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Rediff.com  » News » 'PBD has lost its charm in attracting NRIs and PIOs'

'PBD has lost its charm in attracting NRIs and PIOs'

January 06, 2014 20:59 IST

India needs to come up with new ideas to make the Pravasi Bharatiya Divas more appealing to overseas Indians. Their talents should be used for the country’s development, says Thomas Abraham, founder of the Global Organisation of People of Indian Origin

For the last 12 years, the Pravasi Bharatiya Divas has become an annual pilgrimage for many non-resident Indians and Person’s of Indian Origin.

I have had opportunity to attend all eleven PBDs starting from 2003. The first one was attended by almost 4,000 delegates. Since then, the delegates’ attendance has been shrinking, although in the last five years, it has remained between 1,500 and 2000.

PBD has lost its charm in attracting important players among NRIs/PIOs. We need to have some new ideas to make it appealing to overseas Indians.

The last decade has seen NRIs/PIOs becoming enormously rich, thanks to the information technology revolution. The Indian Diaspora has become a most sought after group to be attracted for investments, whether it is in developing countries like Trinidad and Mauritius or countries like the United Kingdom, Canada and Australia who want new investments.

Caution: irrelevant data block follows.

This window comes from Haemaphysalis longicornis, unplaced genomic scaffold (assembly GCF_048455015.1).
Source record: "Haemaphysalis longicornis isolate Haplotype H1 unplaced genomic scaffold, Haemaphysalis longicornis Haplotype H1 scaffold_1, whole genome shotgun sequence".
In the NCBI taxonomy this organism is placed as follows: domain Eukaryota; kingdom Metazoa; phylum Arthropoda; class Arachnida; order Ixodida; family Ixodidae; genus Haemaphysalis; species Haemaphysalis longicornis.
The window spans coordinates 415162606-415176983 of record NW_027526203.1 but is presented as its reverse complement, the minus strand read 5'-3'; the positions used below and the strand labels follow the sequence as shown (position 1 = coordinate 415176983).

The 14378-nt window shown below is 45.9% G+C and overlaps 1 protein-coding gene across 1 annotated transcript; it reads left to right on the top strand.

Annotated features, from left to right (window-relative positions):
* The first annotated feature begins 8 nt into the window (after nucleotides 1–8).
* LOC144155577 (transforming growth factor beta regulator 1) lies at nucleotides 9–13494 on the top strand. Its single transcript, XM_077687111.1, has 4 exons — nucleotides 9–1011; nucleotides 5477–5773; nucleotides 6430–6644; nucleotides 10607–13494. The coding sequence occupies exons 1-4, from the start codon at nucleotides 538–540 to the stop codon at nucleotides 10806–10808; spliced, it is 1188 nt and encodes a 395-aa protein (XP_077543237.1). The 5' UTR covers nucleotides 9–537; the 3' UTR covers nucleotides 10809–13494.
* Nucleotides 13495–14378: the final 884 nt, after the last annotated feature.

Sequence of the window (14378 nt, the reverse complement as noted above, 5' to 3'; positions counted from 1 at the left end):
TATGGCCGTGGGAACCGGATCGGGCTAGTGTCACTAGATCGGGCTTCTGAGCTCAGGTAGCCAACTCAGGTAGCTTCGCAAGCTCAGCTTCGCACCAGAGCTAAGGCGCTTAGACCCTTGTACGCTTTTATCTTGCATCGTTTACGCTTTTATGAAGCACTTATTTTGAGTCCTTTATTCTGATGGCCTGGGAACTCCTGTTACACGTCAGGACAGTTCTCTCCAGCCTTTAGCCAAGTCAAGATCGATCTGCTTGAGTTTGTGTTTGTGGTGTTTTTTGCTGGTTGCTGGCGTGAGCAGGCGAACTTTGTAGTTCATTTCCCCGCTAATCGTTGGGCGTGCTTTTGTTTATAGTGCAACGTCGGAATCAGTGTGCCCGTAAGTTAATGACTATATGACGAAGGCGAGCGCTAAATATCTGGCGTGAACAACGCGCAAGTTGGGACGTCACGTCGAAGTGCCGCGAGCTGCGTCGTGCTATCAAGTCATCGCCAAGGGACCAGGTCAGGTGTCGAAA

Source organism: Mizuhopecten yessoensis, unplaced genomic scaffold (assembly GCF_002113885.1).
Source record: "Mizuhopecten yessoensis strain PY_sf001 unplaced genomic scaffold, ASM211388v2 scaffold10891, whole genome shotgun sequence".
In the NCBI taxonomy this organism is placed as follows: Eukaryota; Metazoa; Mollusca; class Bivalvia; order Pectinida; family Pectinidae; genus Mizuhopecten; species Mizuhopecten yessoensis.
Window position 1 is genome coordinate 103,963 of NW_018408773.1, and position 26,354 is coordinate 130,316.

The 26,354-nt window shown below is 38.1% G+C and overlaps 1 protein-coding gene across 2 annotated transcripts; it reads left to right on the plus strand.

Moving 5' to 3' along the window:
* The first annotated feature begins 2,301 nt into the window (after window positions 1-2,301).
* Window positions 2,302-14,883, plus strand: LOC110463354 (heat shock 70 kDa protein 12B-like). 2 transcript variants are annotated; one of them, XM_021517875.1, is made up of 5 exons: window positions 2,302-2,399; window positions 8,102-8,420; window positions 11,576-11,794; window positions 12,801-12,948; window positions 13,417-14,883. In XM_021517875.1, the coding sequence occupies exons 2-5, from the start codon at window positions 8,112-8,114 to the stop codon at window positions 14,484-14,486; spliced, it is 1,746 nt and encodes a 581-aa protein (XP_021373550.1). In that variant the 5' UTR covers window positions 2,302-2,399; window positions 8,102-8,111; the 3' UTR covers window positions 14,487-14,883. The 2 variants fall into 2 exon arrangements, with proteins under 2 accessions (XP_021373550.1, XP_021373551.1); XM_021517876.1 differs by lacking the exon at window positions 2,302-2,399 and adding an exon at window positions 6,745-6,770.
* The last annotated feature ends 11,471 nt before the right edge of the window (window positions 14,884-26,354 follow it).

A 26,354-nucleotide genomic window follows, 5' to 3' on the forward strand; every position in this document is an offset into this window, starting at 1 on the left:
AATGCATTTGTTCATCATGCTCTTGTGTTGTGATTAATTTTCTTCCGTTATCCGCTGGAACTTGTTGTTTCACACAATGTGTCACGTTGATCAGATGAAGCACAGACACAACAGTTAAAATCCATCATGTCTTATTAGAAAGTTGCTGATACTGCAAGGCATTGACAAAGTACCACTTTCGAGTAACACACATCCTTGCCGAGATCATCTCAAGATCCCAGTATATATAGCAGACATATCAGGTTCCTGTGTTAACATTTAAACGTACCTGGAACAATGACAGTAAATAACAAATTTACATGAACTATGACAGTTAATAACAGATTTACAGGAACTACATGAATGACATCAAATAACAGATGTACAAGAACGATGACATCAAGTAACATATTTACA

The biggest contribution from the global Indian Diaspora has been to build a positive image of India in other countries. The Diaspora has contributed to increased trade, investments and business opportunities between India and the countries they live in.

Many of these are experts in different fields and their talents should be used for India’s development by motivating them to attend the event and fully utilise their visit to benefit India.

People of Indian origin could assume a new role in providing help in case of crisis to their communities around the world. India too can do a lot so that its overseas children can give back to their motherland.